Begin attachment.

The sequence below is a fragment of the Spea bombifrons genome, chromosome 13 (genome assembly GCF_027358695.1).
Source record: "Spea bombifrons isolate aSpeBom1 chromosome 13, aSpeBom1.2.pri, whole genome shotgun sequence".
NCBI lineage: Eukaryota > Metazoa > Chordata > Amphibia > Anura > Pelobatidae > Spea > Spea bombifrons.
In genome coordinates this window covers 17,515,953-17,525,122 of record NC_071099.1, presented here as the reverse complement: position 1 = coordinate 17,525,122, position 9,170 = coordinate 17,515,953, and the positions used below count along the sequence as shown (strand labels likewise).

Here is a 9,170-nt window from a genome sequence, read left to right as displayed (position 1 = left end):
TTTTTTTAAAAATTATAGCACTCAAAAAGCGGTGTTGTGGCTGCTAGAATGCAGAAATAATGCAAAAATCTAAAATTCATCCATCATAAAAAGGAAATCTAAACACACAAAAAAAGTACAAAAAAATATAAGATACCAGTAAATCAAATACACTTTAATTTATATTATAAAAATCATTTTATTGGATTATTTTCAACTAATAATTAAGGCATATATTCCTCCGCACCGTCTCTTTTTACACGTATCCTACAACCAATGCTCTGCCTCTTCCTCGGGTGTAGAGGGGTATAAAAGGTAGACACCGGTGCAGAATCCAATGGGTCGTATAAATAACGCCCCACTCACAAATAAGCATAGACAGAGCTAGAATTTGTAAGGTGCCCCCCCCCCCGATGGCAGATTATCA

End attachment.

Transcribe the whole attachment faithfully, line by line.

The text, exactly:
The sequence below is a fragment of the Spea bombifrons genome, chromosome 13 (genome assembly GCF_027358695.1).
Source record: "Spea bombifrons isolate aSpeBom1 chromosome 13, aSpeBom1.2.pri, whole genome shotgun sequence".
NCBI lineage: Eukaryota > Metazoa > Chordata > Amphibia > Anura > Pelobatidae > Spea > Spea bombifrons.
In genome coordinates this window covers 17,515,953-17,525,122 of record NC_071099.1, presented here as the reverse complement: position 1 = coordinate 17,525,122, position 9,170 = coordinate 17,515,953, and the positions used below count along the sequence as shown (strand labels likewise).

Here is a 9,170-nt window from a genome sequence, read left to right as displayed (position 1 = left end):
TTTTTTTAAAAATTATAGCACTCAAAAAGCGGTGTTGTGGCTGCTAGAATGCAGAAATAATGCAAAAATCTAAAATTCATCCATCATAAAAAGGAAATCTAAACACACAAAAAAAGTACAAAAAAATATAAGATACCAGTAAATCAAATACACTTTAATTTATATTATAAAAATCATTTTATTGGATTATTTTCAACTAATAATTAAGGCATATATTCCTCCGCACCGTCTCTTTTTACACGTATCCTACAACCAATGCTCTGCCTCTTCCTCGGGTGTAGAGGGGTATAAAAGGTAGACACCGGTGCAGAATCCAATGGGTCGTATAAATAACGCCCCACTCACAAATAAGCATAGACAGAGCTAGAATTTGTAAGGTGCCCCCCCCCCCGATGGCAGATTATCA